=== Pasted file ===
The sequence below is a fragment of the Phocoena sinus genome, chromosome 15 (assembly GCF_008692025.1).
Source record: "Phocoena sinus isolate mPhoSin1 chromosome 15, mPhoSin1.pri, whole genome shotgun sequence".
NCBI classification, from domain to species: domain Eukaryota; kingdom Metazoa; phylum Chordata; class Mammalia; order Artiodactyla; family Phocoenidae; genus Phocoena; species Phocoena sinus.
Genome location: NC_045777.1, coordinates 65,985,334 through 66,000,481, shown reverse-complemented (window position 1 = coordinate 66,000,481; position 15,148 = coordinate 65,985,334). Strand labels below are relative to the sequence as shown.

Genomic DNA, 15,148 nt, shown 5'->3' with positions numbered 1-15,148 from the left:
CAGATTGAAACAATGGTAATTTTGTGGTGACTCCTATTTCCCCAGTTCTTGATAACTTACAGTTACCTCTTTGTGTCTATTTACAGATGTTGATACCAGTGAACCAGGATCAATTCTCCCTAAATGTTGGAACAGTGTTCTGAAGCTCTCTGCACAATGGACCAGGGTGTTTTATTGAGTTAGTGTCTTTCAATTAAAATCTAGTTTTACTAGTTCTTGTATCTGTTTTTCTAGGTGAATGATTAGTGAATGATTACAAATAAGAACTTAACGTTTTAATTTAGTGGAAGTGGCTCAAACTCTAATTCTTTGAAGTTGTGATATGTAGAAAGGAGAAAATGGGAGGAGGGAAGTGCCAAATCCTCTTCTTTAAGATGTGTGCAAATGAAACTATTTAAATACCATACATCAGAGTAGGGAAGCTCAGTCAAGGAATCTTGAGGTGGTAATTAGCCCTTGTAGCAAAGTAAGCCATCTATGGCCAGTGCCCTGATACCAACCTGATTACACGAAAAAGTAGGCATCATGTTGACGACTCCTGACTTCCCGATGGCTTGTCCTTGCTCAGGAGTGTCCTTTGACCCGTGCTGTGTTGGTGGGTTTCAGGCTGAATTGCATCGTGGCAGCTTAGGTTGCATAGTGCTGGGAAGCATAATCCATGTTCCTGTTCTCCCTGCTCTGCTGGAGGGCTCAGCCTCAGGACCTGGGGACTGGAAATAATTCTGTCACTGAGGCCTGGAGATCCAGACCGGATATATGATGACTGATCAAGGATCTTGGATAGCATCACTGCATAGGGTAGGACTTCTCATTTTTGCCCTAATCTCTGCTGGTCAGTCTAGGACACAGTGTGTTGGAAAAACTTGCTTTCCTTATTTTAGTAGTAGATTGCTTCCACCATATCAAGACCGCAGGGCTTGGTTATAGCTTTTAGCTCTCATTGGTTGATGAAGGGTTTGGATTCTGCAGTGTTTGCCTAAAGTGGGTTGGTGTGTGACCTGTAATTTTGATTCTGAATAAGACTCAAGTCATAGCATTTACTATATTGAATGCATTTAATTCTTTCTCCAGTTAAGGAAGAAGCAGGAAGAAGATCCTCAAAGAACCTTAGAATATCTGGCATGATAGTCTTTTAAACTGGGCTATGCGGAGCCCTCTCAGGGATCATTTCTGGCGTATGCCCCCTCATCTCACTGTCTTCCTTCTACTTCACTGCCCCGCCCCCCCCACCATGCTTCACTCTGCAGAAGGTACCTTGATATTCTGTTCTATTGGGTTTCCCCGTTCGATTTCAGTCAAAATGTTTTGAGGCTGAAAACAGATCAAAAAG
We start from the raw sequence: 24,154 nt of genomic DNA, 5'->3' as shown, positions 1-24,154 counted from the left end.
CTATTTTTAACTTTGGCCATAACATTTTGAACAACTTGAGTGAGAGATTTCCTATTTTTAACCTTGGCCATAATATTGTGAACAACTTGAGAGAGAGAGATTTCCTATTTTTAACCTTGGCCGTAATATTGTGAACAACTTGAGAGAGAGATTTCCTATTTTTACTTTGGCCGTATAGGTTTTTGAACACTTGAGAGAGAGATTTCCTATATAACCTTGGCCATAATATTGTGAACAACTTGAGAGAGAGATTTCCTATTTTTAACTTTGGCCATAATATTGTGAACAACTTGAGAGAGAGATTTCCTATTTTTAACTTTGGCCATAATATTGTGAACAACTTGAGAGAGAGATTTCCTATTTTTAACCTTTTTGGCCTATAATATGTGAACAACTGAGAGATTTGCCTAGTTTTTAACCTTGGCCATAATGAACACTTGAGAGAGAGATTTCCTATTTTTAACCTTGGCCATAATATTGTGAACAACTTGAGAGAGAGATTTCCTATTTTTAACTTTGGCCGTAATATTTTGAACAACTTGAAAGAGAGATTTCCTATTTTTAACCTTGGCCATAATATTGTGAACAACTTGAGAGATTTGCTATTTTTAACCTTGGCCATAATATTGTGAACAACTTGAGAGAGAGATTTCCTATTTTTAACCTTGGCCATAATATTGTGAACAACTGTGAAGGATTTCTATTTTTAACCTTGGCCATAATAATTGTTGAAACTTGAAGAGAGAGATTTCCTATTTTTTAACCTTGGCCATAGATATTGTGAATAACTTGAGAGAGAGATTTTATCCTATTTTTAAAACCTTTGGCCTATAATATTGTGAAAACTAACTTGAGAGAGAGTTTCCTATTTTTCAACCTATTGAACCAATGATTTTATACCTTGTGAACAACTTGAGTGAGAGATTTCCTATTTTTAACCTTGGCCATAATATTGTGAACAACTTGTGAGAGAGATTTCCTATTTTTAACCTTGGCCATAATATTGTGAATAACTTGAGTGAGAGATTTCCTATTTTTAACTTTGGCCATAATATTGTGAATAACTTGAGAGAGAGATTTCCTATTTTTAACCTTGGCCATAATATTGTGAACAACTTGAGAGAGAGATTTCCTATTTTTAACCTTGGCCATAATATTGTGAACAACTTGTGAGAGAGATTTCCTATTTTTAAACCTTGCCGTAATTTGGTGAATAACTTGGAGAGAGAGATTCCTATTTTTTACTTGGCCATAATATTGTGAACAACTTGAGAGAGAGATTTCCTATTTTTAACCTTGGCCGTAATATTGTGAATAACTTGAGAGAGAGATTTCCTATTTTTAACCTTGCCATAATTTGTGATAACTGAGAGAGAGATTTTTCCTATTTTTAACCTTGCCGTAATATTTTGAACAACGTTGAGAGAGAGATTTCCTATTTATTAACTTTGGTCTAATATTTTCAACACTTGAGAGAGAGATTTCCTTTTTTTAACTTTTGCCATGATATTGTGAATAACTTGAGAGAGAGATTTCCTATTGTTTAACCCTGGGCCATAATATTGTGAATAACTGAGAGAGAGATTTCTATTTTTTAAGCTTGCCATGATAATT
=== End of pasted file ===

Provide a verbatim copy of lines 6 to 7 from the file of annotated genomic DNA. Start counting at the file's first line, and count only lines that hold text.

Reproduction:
CAGATTGAAACAATGGTAATTTTGTGGTGACTCCTATTTCCCCAGTTCTTGATAACTTACAGTTACCTCTTTGTGTCTATTTACAGATGTTGATACCAGTGAACCAGGATCAATTCTCCCTAAATGTTGGAACAGTGTTCTGAAGCTCTCTGCACAATGGACCAGGGTGTTTTATTGAGTTAGTGTCTTTCAATTAAAATCTAGTTTTACTAGTTCTTGTATCTGTTTTTCTAGGTGAATGATTAGTGAATGATTACAAATAAGAACTTAACGTTTTAATTTAGTGGAAGTGGCTCAAACTCTAATTCTTTGAAGTTGTGATATGTAGAAAGGAGAAAATGGGAGGAGGGAAGTGCCAAATCCTCTTCTTTAAGATGTGTGCAAATGAAACTATTTAAATACCATACATCAGAGTAGGGAAGCTCAGTCAAGGAATCTTGAGGTGGTAATTAGCCCTTGTAGCAAAGTAAGCCATCTATGGCCAGTGCCCTGATACCAACCTGATTACACGAAAAAGTAGGCATCATGTTGACGACTCCTGACTTCCCGATGGCTTGTCCTTGCTCAGGAGTGTCCTTTGACCCGTGCTGTGTTGGTGGGTTTCAGGCTGAATTGCATCGTGGCAGCTTAGGTTGCATAGTGCTGGGAAGCATAATCCATGTTCCTGTTCTCCCTGCTCTGCTGGAGGGCTCAGCCTCAGGACCTGGGGACTGGAAATAATTCTGTCACTGAGGCCTGGAGATCCAGACCGGATATATGATGACTGATCAAGGATCTTGGATAGCATCACTGCATAGGGTAGGACTTCTCATTTTTGCCCTAATCTCTGCTGGTCAGTCTAGGACACAGTGTGTTGGAAAAACTTGCTTTCCTTATTTTAGTAGTAGATTGCTTCCACCATATCAAGACCGCAGGGCTTGGTTATAGCTTTTAGCTCTCATTGGTTGATGAAGGGTTTGGATTCTGCAGTGTTTGCCTAAAGTGGGTTGGTGTGTGACCTGTAATTTTGATTCTGAATAAGACTCAAGTCATAGCATTTACTATATTGAATGCATTTAATTCTTTCTCCAGTTAAGGAAGAAGCAGGAAGAAGATCCTCAAAGAACCTTAGAATATCTGGCATGATAGTCTTTTAAACTGGGCTATGCGGAGCCCTCTCAGGGATCATTTCTGGCGTATGCCCCCTCATCTCACTGTCTTCCTTCTACTTCACTGCCCCGCCCCCCCCACCATGCTTCACTCTGCAGAAGGTACCTTGATATTCTGTTCTATTGGGTTTCCCCGTTCGATTTCAGTCAAAATGTTTTGAGGCTGAAAACAGATCAAAAAG
We start from the raw sequence: 24,154 nt of genomic DNA, 5'->3' as shown, positions 1-24,154 counted from the left end.